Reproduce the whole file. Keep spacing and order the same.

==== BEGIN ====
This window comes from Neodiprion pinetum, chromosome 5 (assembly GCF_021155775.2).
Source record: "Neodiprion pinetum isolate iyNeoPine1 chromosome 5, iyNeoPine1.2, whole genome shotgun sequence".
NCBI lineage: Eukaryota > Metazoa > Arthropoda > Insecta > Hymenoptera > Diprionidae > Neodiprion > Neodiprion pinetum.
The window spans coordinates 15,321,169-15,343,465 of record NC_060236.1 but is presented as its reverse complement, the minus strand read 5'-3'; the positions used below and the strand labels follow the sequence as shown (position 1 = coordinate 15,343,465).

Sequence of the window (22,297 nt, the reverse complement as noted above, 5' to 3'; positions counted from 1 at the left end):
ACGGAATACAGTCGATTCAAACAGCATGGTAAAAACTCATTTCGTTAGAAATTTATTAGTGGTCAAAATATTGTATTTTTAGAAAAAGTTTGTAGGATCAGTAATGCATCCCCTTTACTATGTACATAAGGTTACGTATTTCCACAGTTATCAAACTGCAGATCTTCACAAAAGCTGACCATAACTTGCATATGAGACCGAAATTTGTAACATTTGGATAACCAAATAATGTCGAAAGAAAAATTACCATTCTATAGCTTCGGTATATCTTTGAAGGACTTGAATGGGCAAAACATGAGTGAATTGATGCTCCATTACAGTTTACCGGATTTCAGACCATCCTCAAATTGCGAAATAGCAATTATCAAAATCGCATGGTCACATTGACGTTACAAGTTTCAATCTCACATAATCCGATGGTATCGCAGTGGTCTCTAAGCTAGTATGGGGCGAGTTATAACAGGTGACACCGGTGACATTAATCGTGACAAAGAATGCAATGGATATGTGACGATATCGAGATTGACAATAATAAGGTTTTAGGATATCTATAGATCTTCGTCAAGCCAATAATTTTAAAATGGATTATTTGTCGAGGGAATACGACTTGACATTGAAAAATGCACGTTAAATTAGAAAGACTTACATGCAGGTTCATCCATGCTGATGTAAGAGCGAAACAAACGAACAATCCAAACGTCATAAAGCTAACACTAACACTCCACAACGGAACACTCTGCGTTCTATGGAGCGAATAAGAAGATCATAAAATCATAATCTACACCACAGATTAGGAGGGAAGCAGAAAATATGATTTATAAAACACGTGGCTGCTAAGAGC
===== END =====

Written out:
This window comes from Neodiprion pinetum, chromosome 5 (assembly GCF_021155775.2).
Source record: "Neodiprion pinetum isolate iyNeoPine1 chromosome 5, iyNeoPine1.2, whole genome shotgun sequence".
NCBI lineage: Eukaryota > Metazoa > Arthropoda > Insecta > Hymenoptera > Diprionidae > Neodiprion > Neodiprion pinetum.
The window spans coordinates 15,321,169-15,343,465 of record NC_060236.1 but is presented as its reverse complement, the minus strand read 5'-3'; the positions used below and the strand labels follow the sequence as shown (position 1 = coordinate 15,343,465).

Sequence of the window (22,297 nt, the reverse complement as noted above, 5' to 3'; positions counted from 1 at the left end):
ACGGAATACAGTCGATTCAAACAGCATGGTAAAAACTCATTTCGTTAGAAATTTATTAGTGGTCAAAATATTGTATTTTTAGAAAAAGTTTGTAGGATCAGTAATGCATCCCCTTTACTATGTACATAAGGTTACGTATTTCCACAGTTATCAAACTGCAGATCTTCACAAAAGCTGACCATAACTTGCATATGAGACCGAAATTTGTAACATTTGGATAACCAAATAATGTCGAAAGAAAAATTACCATTCTATAGCTTCGGTATATCTTTGAAGGACTTGAATGGGCAAAACATGAGTGAATTGATGCTCCATTACAGTTTACCGGATTTCAGACCATCCTCAAATTGCGAAATAGCAATTATCAAAATCGCATGGTCACATTGACGTTACAAGTTTCAATCTCACATAATCCGATGGTATCGCAGTGGTCTCTAAGCTAGTATGGGGCGAGTTATAACAGGTGACACCGGTGACATTAATCGTGACAAAGAATGCAATGGATATGTGACGATATCGAGATTGACAATAATAAGGTTTTAGGATATCTATAGATCTTCGTCAAGCCAATAATTTTAAAATGGATTATTTGTCGAGGGAATACGACTTGACATTGAAAAATGCACGTTAAATTAGAAAGACTTACATGCAGGTTCATCCATGCTGATGTAAGAGCGAAACAAACGAACAATCCAAACGTCATAAAGCTAACACTAACACTCCACAACGGAACACTCTGCGTTCTATGGAGCGAATAAGAAGATCATAAAATCATAATCTACACCACAGATTAGGAGGGAAGCAGAAAATATGATTTATAAAACACGTGGCTGCTAAGAGC